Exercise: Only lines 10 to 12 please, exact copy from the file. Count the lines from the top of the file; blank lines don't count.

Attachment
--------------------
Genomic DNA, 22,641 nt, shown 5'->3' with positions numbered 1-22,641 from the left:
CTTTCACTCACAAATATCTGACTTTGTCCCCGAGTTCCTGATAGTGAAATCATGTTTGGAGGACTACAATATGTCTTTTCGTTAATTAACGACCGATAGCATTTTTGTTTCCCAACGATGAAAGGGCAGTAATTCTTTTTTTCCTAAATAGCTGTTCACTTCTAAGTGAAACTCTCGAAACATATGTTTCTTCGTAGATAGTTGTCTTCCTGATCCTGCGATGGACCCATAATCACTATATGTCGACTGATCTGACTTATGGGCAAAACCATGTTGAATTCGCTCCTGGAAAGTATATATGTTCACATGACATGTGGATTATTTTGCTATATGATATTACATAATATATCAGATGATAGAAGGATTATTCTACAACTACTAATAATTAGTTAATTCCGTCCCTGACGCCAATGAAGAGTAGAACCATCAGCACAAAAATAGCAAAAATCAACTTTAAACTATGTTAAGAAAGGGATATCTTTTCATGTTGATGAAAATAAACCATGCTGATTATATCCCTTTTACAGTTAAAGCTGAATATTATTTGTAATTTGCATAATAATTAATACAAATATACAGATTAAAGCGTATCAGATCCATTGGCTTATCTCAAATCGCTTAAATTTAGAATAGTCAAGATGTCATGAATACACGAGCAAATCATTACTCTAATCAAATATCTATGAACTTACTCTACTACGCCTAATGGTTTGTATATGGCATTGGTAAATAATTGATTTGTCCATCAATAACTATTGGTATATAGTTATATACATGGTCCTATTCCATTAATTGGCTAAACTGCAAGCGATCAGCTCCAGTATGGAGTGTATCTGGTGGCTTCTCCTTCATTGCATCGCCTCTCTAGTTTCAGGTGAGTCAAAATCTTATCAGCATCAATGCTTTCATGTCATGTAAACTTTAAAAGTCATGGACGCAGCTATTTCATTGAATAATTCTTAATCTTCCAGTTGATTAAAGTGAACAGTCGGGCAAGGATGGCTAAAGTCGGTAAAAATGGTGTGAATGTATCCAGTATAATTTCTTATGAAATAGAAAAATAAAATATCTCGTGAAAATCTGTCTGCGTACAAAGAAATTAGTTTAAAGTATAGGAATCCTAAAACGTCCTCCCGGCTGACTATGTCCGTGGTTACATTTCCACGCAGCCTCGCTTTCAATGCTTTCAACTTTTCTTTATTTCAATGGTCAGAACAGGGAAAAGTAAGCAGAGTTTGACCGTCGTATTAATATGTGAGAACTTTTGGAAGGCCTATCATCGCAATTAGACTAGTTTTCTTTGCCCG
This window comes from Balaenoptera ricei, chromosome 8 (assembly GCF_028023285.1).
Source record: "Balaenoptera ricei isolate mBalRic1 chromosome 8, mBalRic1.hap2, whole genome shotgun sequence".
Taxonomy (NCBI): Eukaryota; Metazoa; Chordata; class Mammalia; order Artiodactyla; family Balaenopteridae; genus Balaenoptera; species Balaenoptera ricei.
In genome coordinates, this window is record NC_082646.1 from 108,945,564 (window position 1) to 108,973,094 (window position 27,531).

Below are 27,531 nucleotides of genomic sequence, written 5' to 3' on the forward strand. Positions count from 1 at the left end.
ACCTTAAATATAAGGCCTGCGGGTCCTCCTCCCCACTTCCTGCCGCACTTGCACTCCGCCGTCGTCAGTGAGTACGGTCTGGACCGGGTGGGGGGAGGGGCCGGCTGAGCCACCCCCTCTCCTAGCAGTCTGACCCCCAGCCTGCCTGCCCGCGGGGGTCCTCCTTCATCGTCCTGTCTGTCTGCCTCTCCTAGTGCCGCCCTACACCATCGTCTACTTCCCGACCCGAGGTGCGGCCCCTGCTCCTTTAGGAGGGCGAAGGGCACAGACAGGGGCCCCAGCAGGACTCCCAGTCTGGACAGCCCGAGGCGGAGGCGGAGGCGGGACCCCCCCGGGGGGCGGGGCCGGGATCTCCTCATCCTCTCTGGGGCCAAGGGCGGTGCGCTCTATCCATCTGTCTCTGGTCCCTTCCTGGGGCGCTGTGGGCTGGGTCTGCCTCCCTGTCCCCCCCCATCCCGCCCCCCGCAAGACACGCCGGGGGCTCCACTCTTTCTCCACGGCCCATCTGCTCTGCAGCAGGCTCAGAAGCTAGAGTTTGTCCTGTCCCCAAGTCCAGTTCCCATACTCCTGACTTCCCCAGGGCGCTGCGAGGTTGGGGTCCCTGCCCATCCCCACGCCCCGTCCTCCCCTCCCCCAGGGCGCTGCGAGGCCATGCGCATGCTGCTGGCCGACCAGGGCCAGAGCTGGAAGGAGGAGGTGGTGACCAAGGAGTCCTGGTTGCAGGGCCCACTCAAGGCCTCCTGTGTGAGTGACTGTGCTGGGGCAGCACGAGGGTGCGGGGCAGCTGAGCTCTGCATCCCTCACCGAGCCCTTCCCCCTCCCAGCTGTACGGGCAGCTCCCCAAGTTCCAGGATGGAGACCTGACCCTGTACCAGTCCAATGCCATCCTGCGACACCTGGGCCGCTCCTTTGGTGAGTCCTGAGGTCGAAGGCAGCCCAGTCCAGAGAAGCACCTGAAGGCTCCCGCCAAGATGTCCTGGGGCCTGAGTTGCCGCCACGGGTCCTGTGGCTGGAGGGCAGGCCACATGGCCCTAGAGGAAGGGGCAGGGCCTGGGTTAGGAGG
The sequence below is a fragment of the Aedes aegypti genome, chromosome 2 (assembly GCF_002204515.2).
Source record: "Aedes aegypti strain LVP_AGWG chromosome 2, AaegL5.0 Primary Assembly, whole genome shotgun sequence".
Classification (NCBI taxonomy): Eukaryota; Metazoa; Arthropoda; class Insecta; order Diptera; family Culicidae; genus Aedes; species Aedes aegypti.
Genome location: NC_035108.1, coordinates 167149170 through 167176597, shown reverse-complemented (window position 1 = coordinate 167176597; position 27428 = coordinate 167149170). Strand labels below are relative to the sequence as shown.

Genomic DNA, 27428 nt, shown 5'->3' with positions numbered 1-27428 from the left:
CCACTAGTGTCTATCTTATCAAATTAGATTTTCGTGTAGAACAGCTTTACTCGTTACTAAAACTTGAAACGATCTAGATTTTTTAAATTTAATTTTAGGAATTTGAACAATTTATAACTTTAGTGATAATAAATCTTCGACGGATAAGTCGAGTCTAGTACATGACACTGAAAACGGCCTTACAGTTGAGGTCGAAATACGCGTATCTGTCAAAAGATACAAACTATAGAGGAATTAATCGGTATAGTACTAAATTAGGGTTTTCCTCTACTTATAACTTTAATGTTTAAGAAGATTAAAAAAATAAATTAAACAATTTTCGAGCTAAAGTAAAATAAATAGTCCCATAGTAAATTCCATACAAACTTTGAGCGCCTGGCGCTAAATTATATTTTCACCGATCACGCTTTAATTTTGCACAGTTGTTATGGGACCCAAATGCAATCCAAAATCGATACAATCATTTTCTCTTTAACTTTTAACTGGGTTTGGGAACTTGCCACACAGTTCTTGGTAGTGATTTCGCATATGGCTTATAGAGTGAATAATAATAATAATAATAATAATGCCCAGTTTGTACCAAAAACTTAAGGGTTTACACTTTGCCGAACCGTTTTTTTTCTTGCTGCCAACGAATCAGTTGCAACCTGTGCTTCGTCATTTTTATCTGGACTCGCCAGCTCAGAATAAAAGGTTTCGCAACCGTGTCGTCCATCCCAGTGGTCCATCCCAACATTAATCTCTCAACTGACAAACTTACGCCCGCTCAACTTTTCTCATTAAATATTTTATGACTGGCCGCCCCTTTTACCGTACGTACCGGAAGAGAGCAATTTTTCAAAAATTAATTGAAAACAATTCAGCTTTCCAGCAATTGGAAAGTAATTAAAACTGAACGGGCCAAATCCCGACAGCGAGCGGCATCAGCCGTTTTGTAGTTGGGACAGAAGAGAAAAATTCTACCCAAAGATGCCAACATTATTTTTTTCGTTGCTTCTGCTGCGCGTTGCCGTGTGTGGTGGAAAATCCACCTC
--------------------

Source record: "Aedes aegypti strain LVP_AGWG chromosome 2, AaegL5.0 Primary Assembly, whole genome shotgun sequence".
Classification (NCBI taxonomy): Eukaryota; Metazoa; Arthropoda; class Insecta; order Diptera; family Culicidae; genus Aedes; species Aedes aegypti.
Genome location: NC_035108.1, coordinates 167149170 through 167176597, shown reverse-complemented (window position 1 = coordinate 167176597; position 27428 = coordinate 167149170). Strand labels below are relative to the sequence as shown.